It has been an unsettling week. We are in the middle of painting the floor of our bedroom and that has meant we spent emptying one half of the room and camping in one corner, unable to open wardrobes or reach tantalisingly marooned items on the other side. The indoor camping was not so bad, and there was something pleasing about the room being uncluttered. But having to use unflattering mirrors in the brighter, harsher light of spring was not so good. Did I really have so many furrows and wrinkles and was I really so washed out the last time I looked in the mirror?
The inevitable half lie of "having nothing to wear" also resurfaced. You know and I know that this cannot be true, especially when part of the painting task has been moving drawers and dismantling wardrobes, drawers and boxes full of clothes. But it always happens this time of year. Unpredictable and uneven weather, cold in the morning, warm at midday, cool again on the way home, mean that it's hard to get it right when it comes to dress-up. And I am totally, totally out of sorts and grumpy when I have a bad clothes day - clothes too hot, too tight, too long, too short, clothes that don't make me feel good - I need those colours, textures, swish and sway to lighten my day. (The importance of that swishing and swaying is probably behind my current workwear passion of skirts in party fabrics worn with a more practical woollen cardigan; never mind bloomin' power dressing.)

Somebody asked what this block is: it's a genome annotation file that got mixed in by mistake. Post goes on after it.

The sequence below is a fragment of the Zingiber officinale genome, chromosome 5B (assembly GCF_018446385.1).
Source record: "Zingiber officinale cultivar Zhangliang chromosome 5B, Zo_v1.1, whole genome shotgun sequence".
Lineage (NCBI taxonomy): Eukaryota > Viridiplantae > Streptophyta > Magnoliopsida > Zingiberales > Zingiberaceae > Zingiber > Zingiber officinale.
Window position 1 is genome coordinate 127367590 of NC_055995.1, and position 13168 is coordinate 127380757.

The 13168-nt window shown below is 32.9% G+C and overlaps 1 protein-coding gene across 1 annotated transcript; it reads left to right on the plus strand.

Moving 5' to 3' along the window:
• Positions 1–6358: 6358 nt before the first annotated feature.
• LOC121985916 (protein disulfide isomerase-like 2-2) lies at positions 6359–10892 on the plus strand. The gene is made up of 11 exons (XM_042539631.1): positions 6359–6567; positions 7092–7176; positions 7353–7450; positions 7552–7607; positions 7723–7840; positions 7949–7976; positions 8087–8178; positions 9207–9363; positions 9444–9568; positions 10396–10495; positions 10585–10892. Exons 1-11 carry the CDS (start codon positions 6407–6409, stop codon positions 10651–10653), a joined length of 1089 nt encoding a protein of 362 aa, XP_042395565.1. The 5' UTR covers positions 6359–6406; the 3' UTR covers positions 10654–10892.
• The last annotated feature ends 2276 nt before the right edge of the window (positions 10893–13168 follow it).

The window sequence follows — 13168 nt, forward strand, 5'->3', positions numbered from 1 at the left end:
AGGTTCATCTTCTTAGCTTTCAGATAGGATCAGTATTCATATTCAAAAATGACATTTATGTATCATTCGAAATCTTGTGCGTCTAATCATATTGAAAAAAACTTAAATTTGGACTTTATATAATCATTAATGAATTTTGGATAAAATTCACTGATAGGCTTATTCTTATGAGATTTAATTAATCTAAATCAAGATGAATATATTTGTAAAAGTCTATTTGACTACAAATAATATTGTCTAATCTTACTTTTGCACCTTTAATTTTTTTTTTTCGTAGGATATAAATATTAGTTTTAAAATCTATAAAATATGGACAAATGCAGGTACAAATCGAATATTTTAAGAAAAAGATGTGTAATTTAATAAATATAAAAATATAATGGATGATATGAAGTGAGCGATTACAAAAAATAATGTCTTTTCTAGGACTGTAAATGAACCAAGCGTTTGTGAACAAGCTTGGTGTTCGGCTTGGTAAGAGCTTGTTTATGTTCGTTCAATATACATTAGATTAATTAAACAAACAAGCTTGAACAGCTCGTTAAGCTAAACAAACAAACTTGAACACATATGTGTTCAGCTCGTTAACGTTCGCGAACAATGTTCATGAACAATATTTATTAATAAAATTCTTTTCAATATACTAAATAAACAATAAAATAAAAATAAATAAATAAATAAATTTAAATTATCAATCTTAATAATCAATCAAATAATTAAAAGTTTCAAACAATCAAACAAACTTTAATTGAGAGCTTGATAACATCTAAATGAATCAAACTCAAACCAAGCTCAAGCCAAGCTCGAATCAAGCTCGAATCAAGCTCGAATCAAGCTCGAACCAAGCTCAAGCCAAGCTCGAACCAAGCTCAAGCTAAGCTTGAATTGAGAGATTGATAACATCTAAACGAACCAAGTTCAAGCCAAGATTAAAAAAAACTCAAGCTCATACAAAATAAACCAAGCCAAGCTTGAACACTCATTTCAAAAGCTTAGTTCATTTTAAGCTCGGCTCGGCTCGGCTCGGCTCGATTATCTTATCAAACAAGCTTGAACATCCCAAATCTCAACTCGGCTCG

It just so happens that I have been reading eLinda Grant's "The Thoughtful Dresser" this week so clothes have been on the brain as well as the floor. I wouldn't claim to be well read on the subject or even a follower of fashion but I am interested in the choices we make about clothes and how they make us feel. Linda Grant says " We care about what we wear, If we don't we are fools. Only babies don't worry about what they look like, and only because no one has yet shown them a mirror".I agree with her, up to a point. There's nothing wrong with not caring about what you wear, but it ain't my way. Or Linda's. She is also spot on with her description of clothes as "fabric friends". Isn't that why we darn and mend and shorten and remodel, to keep those friendships and memories alive a little longer? (Justine Picardie's book is excellent on this.)
She has this to say on the the vexing question of ageing: "At sixteen and again at sixty you are at the age when you use clothes to discover new identities. To stand in front of a mirror and see a different person with each garment you put on; to explore all those possibilities, those various selves". I do that most days, don't you? Why wait till you're sixty?
It might be time perhaps to put away the brown and grey and get out the irises, though.